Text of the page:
It will take several years to re-build the industry after our ‘top to bottom’ flogging in 2010.
Once more the industry has been occupied with mergers and takeover offers. This issue discusses the state of play and it serves us well to thoughtfully ponder the ramifications of the consolidation of milling assets, especially the impact on cane supply, contract conditions, industry structures and policy interests. Our front page story asks wether the sun is setting on grower controlled assets in the Australian industry?
For the moment market look positive with some good prices available.
Proposed R&D Restructure
In April 2011, ACFA received a letter about the first phase of the review of sugar industry research, development and extension (RD&E) being progressed by the Australian Sugar Industry Alliance (ASA). It also advised of formation of a Reform Project Group (RPG) to oversee and be responsible for Implementation, reporting to the ASA Board, and that a Reform Project Leader would be appointed to manage the project including achieving agreement on new structures and sustainable arrangements for sugar RD&E.
The Reform Project Group, involving the Chair and Deputy Chair of ASA, Chair and a Deputy Chair of ASMC and CANEGROWERS plus the Chairmen of BSES, SRDC and SRL, had its first meeting in Mackay on 5 May. This meeting appointed Dr Sandra Welsman in the role of Reform Project leader. Dr Welsman has been consulting with a wide range of stakeholders and has twice met with the ACFA. We will continue to inform members of developments in this review.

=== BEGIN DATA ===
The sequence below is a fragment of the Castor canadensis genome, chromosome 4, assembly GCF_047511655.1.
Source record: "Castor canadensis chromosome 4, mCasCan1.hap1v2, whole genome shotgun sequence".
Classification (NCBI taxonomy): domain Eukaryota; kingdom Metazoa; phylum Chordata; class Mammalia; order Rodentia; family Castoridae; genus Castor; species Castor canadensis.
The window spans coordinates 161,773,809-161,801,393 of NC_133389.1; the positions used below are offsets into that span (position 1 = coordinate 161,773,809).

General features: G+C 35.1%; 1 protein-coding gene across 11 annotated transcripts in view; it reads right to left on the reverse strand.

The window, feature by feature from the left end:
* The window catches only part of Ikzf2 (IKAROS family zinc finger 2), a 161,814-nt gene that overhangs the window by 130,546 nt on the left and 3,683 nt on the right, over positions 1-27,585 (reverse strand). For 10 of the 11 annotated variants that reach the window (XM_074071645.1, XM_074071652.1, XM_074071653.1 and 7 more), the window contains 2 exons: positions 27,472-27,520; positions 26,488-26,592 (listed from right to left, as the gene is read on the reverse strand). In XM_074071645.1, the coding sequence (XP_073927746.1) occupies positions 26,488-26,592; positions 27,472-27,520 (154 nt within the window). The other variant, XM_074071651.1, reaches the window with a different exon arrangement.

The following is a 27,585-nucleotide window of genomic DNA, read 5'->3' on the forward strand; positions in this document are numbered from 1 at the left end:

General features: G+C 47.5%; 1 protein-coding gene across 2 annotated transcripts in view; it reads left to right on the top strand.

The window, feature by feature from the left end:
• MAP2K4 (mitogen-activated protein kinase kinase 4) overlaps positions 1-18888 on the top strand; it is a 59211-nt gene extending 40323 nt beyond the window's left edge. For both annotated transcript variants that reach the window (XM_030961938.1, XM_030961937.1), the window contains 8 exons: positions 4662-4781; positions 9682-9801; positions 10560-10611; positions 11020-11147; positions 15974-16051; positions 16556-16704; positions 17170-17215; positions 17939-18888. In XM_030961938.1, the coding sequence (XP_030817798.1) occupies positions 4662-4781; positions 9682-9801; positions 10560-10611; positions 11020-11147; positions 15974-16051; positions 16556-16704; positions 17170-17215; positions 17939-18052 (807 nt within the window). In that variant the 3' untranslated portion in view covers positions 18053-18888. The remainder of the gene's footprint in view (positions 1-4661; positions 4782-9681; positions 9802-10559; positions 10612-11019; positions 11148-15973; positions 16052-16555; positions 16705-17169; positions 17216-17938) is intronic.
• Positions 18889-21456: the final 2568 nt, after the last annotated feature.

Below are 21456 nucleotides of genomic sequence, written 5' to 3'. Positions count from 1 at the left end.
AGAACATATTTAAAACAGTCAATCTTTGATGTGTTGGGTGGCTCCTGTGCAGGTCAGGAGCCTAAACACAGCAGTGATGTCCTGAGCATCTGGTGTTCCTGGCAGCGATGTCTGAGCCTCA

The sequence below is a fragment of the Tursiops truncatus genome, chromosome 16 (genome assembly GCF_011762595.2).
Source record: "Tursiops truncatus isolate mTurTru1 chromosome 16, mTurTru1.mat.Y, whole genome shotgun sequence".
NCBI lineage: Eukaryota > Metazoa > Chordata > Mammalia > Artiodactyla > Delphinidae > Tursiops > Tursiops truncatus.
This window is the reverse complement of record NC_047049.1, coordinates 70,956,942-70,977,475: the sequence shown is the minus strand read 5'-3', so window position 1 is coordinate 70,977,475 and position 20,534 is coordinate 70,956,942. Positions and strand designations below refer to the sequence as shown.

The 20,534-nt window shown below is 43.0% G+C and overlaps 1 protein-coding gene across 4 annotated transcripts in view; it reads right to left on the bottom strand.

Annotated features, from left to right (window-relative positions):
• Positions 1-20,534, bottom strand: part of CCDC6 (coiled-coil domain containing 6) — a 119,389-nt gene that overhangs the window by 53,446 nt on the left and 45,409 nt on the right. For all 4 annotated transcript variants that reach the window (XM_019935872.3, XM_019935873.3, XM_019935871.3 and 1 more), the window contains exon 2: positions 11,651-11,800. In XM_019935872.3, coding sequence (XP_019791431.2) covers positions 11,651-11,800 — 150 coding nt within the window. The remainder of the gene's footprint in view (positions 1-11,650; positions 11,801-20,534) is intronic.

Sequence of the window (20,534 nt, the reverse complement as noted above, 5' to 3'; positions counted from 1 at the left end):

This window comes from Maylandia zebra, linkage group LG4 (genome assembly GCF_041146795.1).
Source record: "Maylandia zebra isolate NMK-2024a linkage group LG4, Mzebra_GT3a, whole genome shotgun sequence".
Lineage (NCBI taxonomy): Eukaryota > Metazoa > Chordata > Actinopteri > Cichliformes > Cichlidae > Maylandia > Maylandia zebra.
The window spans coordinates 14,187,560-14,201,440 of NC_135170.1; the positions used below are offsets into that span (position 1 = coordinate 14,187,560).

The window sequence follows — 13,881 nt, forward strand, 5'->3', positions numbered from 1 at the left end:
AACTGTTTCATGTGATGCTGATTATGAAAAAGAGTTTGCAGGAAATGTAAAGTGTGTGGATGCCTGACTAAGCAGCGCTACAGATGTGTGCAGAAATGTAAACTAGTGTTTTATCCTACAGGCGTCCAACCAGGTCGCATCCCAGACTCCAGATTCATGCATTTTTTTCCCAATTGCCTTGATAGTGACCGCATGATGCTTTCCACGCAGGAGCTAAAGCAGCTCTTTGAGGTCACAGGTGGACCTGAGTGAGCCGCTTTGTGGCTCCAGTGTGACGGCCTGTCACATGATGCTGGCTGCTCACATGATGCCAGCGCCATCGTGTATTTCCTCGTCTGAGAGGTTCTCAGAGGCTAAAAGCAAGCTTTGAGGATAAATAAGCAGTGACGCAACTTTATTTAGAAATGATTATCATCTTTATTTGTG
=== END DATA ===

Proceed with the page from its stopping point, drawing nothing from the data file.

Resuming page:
Sunday 10 July, the Prime Minister announced the ‘Securing a Clean Energy Future’ climate change plan, incorporating a carbon tax. This policy will result in embedded costs in farm inputs, raising farmers’ costs. This is a complex issue where potentially farmers could earn income from carbon sequestered in their farmers but it is not yet known whether farmers would incur a net gain or loss from this. The plan includes a $1.7 billion Land Based Sector Package. This package is aimed to support farmers to take climate change action, and includes a $429 million Carbon Farming Futures Program and others discussed in this newsletter.
QSL Review of Pooling and Pricing
In 2010, the Queensland sugar industry suffered one of the most extreme weather events in a generation. This extreme weather event resulted in a very challenging 2010 season. A total supply shortfall of 723,000 tonnes of raw sugar generated delivery shortfall issues and costs across the industry.
QSL announced on 9 March 2011 that it would establish a sugar industry working group to conduct an industry‐wide review focused on pooling and pricing arrangements (with particular emphasis on the establishment of new RSSAs) better suited to coping with weather related and other production shocks.
It is the intention that the future pooling and pricing solution, as agreed by industry stakeholders, will be delivered and implemented by mid‐October 2011.
The intention is to review QSL pooling and pricing arrangements to ensure that they are relevant for the future.
The project is investigating, among other things;
• Collation of industry requirements to form the basis of future pooling and pricing arrangements.